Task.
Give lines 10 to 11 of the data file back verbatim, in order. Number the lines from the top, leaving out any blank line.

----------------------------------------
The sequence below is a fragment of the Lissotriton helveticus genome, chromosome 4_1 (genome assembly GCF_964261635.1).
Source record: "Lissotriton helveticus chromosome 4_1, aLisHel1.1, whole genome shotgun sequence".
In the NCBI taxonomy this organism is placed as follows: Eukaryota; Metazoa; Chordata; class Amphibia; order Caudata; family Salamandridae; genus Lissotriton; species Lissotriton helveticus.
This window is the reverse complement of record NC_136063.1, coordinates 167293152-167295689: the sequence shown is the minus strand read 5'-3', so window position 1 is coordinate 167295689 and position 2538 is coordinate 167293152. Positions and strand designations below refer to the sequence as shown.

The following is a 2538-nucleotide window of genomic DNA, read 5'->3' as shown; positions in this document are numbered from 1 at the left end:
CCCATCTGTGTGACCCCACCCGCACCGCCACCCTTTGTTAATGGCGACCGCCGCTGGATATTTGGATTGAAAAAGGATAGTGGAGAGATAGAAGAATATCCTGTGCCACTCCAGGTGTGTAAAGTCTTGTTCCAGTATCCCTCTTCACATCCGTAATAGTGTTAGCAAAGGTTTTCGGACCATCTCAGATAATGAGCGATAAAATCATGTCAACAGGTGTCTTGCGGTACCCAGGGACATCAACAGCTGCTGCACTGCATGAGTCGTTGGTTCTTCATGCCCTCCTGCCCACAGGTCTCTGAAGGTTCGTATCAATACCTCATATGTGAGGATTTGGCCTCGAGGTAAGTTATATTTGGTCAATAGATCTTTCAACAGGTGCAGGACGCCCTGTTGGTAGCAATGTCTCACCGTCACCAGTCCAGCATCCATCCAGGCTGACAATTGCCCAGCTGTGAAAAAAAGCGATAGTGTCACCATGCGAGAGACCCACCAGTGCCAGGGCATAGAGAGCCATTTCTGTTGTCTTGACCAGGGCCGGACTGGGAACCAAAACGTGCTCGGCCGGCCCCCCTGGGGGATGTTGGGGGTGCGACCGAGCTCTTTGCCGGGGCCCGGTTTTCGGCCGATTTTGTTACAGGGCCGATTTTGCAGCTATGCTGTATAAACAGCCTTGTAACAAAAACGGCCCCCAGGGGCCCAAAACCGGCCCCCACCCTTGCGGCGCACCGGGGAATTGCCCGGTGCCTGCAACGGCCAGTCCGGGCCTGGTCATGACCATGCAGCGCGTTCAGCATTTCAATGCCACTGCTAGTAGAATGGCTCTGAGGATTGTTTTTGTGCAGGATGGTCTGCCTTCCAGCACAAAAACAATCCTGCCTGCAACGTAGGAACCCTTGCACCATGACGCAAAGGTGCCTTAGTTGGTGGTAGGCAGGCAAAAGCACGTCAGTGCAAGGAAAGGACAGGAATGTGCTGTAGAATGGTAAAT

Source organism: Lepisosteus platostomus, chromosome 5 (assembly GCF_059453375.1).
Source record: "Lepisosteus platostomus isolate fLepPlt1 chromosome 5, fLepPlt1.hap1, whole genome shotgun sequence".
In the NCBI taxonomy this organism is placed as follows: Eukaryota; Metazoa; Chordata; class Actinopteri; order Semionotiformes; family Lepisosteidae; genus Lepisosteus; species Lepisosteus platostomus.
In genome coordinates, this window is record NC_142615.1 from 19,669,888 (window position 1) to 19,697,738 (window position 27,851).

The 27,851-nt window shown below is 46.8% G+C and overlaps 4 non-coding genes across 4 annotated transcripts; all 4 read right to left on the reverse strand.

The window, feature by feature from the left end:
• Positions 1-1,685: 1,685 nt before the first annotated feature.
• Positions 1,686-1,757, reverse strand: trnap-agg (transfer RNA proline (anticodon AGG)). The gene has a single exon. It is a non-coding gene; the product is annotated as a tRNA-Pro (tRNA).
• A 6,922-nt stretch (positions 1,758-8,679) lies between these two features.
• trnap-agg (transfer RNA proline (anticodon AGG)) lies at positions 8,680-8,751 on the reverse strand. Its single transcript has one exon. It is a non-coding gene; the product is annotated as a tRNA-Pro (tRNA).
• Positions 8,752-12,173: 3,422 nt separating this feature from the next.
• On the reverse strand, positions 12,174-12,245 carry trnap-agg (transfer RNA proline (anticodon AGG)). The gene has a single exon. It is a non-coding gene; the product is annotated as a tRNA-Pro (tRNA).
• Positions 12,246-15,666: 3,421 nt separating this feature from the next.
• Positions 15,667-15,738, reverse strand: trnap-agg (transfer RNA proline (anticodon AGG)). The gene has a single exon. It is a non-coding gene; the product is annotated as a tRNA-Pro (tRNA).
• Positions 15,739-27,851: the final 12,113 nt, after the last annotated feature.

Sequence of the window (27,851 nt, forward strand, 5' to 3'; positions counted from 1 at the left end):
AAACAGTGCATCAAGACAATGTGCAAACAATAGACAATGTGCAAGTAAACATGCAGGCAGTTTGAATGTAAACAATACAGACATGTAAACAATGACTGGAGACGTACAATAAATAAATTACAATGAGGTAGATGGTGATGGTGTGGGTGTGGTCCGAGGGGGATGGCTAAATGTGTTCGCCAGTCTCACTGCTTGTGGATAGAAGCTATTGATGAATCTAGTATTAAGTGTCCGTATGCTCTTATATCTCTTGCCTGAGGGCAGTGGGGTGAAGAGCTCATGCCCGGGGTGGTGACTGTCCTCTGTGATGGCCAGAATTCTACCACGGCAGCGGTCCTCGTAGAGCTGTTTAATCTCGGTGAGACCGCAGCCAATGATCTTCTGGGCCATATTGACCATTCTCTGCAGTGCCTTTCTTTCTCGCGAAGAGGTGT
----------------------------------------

In genome coordinates, this window is record NC_142615.1 from 19,669,888 (window position 1) to 19,697,738 (window position 27,851).

The 27,851-nt window shown below is 46.8% G+C and overlaps 4 non-coding genes across 4 annotated transcripts; all 4 read right to left on the reverse strand.